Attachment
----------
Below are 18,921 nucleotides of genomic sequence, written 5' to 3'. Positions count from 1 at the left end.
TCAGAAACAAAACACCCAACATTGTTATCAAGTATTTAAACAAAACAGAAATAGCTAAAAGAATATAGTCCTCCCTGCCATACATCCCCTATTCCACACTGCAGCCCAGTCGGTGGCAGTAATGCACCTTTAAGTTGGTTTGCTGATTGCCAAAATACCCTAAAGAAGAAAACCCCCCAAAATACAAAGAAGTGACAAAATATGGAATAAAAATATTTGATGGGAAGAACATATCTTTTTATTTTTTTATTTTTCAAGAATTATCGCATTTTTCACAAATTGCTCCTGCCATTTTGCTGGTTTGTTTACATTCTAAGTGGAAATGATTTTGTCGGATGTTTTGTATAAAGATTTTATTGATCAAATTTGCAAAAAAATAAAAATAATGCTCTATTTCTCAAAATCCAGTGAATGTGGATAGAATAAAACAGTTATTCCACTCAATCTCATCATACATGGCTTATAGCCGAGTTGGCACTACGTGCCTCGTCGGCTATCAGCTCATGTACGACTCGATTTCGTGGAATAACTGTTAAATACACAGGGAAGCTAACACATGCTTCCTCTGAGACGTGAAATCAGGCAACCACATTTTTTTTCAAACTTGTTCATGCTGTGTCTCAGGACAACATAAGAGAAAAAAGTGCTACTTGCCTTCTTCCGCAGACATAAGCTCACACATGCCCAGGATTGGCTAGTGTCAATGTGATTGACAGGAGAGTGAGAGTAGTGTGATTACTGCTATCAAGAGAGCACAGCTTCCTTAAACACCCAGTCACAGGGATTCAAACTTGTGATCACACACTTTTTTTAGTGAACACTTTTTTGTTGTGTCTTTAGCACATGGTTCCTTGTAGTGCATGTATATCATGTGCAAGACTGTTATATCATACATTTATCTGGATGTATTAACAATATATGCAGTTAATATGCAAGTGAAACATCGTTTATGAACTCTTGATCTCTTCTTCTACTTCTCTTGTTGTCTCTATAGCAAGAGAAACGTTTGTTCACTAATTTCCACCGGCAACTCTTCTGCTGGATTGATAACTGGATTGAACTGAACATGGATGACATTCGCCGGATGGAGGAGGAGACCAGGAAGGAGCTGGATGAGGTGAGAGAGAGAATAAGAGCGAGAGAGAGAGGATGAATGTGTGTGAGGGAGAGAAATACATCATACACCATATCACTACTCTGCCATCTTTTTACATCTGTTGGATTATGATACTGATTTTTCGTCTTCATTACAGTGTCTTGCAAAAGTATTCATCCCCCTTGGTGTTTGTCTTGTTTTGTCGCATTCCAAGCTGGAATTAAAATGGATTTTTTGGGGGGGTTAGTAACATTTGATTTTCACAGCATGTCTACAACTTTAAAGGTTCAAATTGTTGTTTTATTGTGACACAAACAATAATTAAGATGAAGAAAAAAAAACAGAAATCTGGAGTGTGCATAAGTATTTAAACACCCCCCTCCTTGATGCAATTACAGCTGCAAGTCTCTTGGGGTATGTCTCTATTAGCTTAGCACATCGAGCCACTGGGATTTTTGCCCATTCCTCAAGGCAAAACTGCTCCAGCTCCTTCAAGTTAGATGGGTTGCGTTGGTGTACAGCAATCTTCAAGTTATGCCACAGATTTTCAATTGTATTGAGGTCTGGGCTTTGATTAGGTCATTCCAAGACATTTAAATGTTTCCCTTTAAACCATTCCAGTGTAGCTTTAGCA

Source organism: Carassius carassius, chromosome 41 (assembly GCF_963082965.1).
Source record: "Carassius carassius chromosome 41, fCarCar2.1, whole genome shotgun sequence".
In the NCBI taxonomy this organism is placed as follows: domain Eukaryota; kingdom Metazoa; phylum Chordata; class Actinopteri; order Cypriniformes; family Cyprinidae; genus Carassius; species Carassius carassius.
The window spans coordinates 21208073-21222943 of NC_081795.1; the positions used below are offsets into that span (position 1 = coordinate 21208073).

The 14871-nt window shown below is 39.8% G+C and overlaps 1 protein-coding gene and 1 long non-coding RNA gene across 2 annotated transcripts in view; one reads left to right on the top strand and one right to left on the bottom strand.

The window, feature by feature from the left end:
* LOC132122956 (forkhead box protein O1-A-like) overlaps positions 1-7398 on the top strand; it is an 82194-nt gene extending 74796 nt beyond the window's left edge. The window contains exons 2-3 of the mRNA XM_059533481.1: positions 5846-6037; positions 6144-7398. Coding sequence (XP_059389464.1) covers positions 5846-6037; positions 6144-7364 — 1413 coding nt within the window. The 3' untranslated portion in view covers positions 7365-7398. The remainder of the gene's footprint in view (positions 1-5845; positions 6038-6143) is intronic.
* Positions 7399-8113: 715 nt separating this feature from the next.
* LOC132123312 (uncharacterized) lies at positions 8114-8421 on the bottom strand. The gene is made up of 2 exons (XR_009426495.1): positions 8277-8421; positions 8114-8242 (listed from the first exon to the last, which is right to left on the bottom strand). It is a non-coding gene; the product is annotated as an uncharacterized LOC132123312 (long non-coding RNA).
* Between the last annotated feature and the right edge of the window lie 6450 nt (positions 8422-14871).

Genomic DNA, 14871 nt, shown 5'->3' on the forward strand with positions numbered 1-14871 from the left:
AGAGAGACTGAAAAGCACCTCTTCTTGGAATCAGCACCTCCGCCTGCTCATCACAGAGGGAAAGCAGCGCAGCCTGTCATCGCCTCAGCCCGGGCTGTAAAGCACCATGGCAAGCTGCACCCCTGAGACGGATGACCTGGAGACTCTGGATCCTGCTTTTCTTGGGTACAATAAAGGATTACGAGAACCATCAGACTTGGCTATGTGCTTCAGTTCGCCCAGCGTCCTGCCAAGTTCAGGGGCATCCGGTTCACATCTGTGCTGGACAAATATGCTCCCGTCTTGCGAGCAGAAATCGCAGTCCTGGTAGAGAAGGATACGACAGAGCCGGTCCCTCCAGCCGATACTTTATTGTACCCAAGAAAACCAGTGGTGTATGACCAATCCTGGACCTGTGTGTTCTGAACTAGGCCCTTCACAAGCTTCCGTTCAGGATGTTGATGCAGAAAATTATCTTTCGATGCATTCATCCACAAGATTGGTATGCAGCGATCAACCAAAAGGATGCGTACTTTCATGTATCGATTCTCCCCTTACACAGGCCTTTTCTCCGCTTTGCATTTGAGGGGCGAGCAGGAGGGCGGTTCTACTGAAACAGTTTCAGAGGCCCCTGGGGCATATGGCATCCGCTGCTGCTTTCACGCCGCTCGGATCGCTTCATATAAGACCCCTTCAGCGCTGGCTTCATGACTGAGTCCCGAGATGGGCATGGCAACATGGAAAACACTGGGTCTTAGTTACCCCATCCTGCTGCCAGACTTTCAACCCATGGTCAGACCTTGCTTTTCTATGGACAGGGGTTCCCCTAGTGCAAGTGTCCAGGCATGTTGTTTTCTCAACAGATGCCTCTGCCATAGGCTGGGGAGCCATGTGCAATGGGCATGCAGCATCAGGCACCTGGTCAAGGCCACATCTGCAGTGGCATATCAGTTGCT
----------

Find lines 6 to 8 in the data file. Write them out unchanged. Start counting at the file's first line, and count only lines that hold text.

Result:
The window spans coordinates 21208073-21222943 of NC_081795.1; the positions used below are offsets into that span (position 1 = coordinate 21208073).

The 14871-nt window shown below is 39.8% G+C and overlaps 1 protein-coding gene and 1 long non-coding RNA gene across 2 annotated transcripts in view; one reads left to right on the top strand and one right to left on the bottom strand.

The window, feature by feature from the left end: